I don’t usually just wave agents of the state into my house. But when a nice lady from the California Department of Food and Agriculture showed up at my door last week, I welcomed her with a genuine smile.
“You’re here for the psyllids, right?” I asked, as two masked men on the street waited for her orders. “Come on in!”
The crew spread through my garden to look at all the citrus trees. I’ve got 12, including a dwarf kumquat, a blooming calamansi, and a towering Thai lime that grows among roses. My grandpa was an orange picker, so tending to my own oranges, lemons and limes is a birthright and joy. Few things make me happier than to see these fruit trees peek out of front and back yards around town, heavy with fruit or fragrant with blossoms.
They’re a gorgeous, delicious reminder of the Southern California dream. So of course they’re endangered.
The threat is the Asian citrus psyllid, a tiny insect that infects trees with a bacteria that causes citrus greening disease. It’s the Lou Gehrig’s disease of the genus: Young leaves quickly atrophy. There is no cure. Most infected trees die within a few years. The disease was first spotted in the U.S. in 2005 in Florida. Who knew the Sunshine State could offer us something worse than Marco Rubio?
Scientists, farmers and county agricultural commissioners across California have fought this little bug for years, but admit they’re losing. The pest is all across the Southland, has migrated down to Baja, and has recently crept up to the Sierra counties.
The Asian citrus psyllid is a reminder of how many of our problems are self-inflicted.
As my trees got sprayed with pesticide as a preventative measure, I thought about this Sisyphean effort to save our citrus. A pest smaller than a rice grain is wreaking havoc on an iconic part of Southern California. How much of our life here is equally precarious, reliant on foundations that can quickly fail?
Our water supply depends on a shrinking snowpack, antiquated aqueducts and reservoirs, and a Sacramento-San Joaquin River Delta constantly under attack from brackish waters. Hackers can easily disrupt our electrical grid. The top-two primary fosters further partisanship.
The Asian citrus psyllid is also a reminder of how many of our problems are self-inflicted. The bug spread because people transported infected trees or cuttings, ignoring longstanding state quarantines. Even lay gardeners know when something’s wrong with their trees. But instead of calling the state pest hotline, too many people just shrugged it off. Now the insect has been detected in over 20 counties and the disease it carries in Los Angeles, Orange and Riverside counties — and those are just confirmed cases.
Our apathy extends beyond our back yards and carries over to current-day tragedies we face, like homelessness and the spread of opioids. These and others could’ve been mitigated before they became full-blown crises if only more people paid attention. For instance, affordable housing? Los Angeles could’ve spent the nearly $400 million it got since 2011 when redevelopment agencies were dissolved on affordable housing, but instead chose it to put toward public employees.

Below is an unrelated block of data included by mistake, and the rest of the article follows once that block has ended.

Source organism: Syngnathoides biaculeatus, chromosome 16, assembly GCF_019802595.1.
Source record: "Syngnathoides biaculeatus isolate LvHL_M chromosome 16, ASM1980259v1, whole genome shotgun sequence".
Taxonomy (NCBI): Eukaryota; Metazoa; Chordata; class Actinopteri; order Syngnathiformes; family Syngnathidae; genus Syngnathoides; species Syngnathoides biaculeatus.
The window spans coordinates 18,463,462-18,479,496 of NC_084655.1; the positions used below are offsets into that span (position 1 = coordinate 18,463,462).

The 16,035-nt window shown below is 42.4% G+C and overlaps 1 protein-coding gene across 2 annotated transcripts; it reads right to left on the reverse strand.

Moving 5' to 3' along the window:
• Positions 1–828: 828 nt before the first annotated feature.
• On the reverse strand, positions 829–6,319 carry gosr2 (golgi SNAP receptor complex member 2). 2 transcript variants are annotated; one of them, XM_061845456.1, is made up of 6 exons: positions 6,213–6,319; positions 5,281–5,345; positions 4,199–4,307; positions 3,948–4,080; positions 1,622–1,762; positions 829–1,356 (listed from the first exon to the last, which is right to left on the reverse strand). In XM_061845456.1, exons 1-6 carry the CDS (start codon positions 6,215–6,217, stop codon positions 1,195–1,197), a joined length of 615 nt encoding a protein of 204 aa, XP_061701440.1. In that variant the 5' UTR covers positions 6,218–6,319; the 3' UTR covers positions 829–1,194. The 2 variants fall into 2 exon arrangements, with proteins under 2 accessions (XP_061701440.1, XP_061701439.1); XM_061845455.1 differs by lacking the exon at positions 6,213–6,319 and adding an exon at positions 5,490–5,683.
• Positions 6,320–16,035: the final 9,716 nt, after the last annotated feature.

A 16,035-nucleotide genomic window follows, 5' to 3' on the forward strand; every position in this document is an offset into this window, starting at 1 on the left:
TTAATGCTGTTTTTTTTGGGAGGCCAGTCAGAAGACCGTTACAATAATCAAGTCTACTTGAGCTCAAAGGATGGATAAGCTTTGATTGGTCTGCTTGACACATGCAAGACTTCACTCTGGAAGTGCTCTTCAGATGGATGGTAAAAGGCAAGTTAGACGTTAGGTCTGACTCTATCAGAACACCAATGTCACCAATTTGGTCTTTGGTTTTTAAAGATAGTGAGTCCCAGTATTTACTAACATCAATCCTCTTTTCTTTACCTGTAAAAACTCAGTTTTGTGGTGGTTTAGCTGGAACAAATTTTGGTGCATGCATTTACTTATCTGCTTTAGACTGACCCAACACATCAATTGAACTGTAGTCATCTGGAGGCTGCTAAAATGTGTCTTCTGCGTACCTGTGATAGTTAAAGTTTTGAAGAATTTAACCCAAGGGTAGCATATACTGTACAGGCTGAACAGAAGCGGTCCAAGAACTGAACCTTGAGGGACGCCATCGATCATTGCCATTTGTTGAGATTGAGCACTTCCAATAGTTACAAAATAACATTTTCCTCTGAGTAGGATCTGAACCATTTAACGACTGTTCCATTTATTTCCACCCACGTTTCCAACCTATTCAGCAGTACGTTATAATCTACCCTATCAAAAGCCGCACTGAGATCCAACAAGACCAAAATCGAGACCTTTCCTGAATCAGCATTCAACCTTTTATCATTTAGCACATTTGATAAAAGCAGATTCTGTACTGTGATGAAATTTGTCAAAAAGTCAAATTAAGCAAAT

Yet the response to our potential citrus apocalypse also shows us how California can respond to crises. The state agriculture department has aggressively combated the menace; it left letters throughout my neighborhood asking for permission to inspect and treat any citrus for free. My editor told me that the agency responded within 45 minutes when she emailed a photo of her lemon tree’s curling leaves, diagnosing Asian leaf miner, a different non-tree-killing species.
“It was absolutely the most efficient interaction I have ever had with a state agency,” she said.
Imagine if all bureaucrats reacted as quickly to all issues? Imagine if people were as proactive as myself and my jefa? If enough of us joined the fight, we could slow the spread of the Asian citrus psyllid, giving scientists more time to find a silver bullet.
We can deal with even bigger California issues if we’d just respond collectively with some urgency. We can manage recurring droughts if we all conserve water and improve its infrastructure. We can alleviate our housing crisis by accepting the fact that we can’t sprawl outward forever and by holding irresponsible developers and landlords in check. We can improve public education by making sure our schools are funded but by also involving ourselves with students as tutors, mentors, and more. With a proactive government and an engaged populace we can take on all of the state’s pressing problems and actually beat them.
The psyllid inspection and treatment took no more than 15 minutes. The lead woman thanked me, and gave me a yellow slip. “By allowing CDFA to perform emergency treatment of citrus trees on your property,” it read, “you have made a huge contribution to the suppression of this invasive pest.”
In a historically individualistic state, the Asian citrus psyllid is a test of whether we can collectively fight for our future. Are we going to let some loser bug decimate our citrus? Will we let the state’s other problems continue to fester? Together, we can win; apart, kiss our orange blossoms and our state adios.